How much would community-based screening for chlamydia and gonorrhoea cost?

We collaborated with St George’s, University of London, on a NIHR-funded ‘Test n Treat’ (TnT) study. This study assessed the cost of providing same-day chlamydia and gonorrhoea testing and treatment service at higher education colleges. The paper presenting this work was published in BMC Health Services Research and is now available online.

The prevalence of sexually transmitted infections (STIs) such as chlamydia (CT) and gonorrhoea (NG) is comparatively high in young people, whilst testing rates are low. STI screening is widely available in NHS sexual health clinics and via free online services which distribute home testing kits. However, offering same-day testing and treatment in higher education colleges could increase screening uptake and diagnosis rates in this group.

The TnT research team approached students, aged 16 to 24 years old, in six technical colleges in South London1. Students were offered a free screen for chlamydia and gonorrhoea at the college, and, in some colleges, were also offered a £10 incentive. Students then self-collected a sample which was tested on-site using the 90-minute Cepheid Xpert® CT/NG test. They received their result via text message and those testing positive for chlamydia were given treatment on the same day by a visiting nurse or health adviser and were supported with partner notification. Students testing positive for gonorrhoea were advised to attend a local sexual health clinic to receive treatment. The main results of the TnT study were published in 20192.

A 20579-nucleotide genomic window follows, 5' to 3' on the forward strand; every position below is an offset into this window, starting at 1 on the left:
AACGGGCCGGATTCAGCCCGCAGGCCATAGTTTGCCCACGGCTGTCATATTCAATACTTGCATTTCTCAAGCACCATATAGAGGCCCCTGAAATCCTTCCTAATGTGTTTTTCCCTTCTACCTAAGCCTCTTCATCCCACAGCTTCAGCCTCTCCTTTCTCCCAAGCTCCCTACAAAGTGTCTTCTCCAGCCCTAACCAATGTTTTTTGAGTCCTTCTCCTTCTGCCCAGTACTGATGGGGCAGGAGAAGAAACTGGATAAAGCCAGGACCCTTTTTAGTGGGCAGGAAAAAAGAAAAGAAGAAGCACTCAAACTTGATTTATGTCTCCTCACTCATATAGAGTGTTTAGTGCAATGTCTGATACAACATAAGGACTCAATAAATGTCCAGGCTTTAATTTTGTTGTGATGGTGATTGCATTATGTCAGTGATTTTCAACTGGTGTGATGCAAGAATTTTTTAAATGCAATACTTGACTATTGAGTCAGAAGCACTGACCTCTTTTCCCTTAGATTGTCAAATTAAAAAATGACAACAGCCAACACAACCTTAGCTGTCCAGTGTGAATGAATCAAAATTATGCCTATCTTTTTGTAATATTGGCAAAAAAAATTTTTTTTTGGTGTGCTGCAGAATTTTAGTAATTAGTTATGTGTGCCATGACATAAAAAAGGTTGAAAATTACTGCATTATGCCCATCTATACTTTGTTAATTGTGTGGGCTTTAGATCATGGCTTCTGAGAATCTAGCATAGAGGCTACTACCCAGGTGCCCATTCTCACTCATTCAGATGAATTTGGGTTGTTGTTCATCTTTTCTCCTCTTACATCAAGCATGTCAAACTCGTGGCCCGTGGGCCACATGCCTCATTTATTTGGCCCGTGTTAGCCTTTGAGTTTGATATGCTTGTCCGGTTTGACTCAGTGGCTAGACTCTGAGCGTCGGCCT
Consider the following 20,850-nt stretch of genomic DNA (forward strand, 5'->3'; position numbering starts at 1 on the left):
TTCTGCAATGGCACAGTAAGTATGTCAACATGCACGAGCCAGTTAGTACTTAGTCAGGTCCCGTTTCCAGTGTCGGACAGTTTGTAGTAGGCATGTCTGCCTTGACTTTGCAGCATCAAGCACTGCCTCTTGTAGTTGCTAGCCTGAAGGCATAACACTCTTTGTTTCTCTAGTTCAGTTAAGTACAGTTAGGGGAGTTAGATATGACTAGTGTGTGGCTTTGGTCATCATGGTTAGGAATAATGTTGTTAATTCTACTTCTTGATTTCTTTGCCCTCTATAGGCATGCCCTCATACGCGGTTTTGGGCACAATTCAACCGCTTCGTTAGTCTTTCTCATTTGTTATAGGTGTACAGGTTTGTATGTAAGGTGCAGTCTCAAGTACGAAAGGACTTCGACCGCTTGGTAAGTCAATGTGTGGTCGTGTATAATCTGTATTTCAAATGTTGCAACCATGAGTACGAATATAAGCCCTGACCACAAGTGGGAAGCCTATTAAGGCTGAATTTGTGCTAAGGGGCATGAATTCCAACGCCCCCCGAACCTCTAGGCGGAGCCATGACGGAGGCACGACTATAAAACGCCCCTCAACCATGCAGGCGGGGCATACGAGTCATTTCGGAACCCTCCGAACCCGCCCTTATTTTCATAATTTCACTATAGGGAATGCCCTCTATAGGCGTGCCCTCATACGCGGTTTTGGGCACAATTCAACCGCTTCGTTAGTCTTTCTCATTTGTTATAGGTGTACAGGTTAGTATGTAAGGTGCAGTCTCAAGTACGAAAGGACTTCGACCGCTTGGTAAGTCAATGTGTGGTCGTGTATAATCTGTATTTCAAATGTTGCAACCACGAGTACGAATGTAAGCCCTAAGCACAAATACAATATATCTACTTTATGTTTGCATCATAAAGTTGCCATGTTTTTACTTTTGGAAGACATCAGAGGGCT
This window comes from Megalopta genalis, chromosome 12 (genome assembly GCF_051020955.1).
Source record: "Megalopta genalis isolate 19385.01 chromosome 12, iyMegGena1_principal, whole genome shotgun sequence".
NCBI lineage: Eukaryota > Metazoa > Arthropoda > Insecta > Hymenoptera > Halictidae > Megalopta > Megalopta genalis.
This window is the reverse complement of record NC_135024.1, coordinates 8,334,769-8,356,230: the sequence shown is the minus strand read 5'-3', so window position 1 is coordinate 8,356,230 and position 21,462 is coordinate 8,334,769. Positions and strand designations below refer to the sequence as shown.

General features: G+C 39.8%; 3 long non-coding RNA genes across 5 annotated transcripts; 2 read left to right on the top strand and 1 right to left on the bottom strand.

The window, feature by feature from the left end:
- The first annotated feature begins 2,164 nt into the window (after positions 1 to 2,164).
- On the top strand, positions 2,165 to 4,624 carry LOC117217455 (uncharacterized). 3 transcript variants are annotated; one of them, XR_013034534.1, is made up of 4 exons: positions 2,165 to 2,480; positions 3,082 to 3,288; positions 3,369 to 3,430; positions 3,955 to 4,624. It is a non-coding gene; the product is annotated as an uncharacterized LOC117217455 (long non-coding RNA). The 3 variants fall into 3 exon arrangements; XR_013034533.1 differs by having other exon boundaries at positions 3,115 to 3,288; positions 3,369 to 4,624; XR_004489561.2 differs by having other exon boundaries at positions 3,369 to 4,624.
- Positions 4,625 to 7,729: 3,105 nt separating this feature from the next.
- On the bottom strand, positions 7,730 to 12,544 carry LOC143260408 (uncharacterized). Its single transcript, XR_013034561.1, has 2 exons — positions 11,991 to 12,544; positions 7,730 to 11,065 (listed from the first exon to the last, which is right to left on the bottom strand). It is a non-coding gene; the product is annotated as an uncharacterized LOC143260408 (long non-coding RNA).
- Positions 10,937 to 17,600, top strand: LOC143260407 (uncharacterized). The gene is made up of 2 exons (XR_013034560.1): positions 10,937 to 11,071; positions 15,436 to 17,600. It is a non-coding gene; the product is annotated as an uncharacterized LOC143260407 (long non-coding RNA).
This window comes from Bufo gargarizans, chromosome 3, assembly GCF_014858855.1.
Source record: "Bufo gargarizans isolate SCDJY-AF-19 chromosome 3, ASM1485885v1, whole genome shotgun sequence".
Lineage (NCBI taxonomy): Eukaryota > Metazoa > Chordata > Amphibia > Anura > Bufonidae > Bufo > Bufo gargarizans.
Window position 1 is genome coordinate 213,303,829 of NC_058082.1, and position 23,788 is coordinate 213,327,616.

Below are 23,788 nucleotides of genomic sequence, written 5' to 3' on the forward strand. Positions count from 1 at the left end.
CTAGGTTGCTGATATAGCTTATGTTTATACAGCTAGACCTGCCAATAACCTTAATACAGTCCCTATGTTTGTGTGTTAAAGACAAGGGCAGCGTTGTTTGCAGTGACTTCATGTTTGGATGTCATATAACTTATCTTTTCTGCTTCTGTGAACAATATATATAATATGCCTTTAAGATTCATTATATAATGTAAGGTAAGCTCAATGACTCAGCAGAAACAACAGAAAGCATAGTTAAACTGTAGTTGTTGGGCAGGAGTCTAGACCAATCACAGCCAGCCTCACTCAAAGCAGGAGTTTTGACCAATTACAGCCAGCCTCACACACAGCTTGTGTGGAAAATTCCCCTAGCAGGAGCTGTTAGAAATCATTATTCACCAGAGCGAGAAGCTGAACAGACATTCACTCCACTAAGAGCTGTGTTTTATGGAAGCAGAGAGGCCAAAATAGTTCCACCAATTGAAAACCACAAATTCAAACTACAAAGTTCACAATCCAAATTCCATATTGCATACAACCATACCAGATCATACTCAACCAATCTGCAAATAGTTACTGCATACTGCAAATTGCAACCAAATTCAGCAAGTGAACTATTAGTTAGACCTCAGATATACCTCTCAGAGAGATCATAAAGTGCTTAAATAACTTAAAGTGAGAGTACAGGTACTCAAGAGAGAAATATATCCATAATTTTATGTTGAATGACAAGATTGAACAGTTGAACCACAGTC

To assess the cost of running such a service, data collected during the TnT trial were used to calculate the cost per screen, per chlamydia diagnosis and per gonorrhoea diagnosis, allowing comparison with the costs associated with different types of STI screening services.

The approach typically used to calculate pathway costs (i.e. calculating the staff and consumable costs per patient seen) were adapted. Costs were split into fixed daily costs (such as staff time, set up costs and waste disposal) and costs per screen (such as the sample collection kit and diagnostic assay). Then different uptake scenarios were assessed. The results indicate that the cost per screen is hugely dependent on screening uptake. If the daily capacity for screening is achieved (49 screens/day), the cost per screen was £47 (including incentive). At the average uptake observed on the trial (19 screens/day) the cost per screen was £91 (including incentive).

The paper concludes that while delivering this type of service is more expensive than screening provided in sexual health clinics, targeting areas with high infection rates, combined with high incentivised uptake, could make costs comparable.

This is one of many cost analyses we have supported on for diagnostic companies, government bodies and healthcare providers in the UK and internationally. If you are interested in finding out more about Aquarius and the evidence generation we provide, please email info@aquariusph.com.

References

1 TnT Study Protocol. Kerry-Barnard et al. 2018

2 TnT results from the cluster randomized feasibility trial. Oakeshott et al. 2019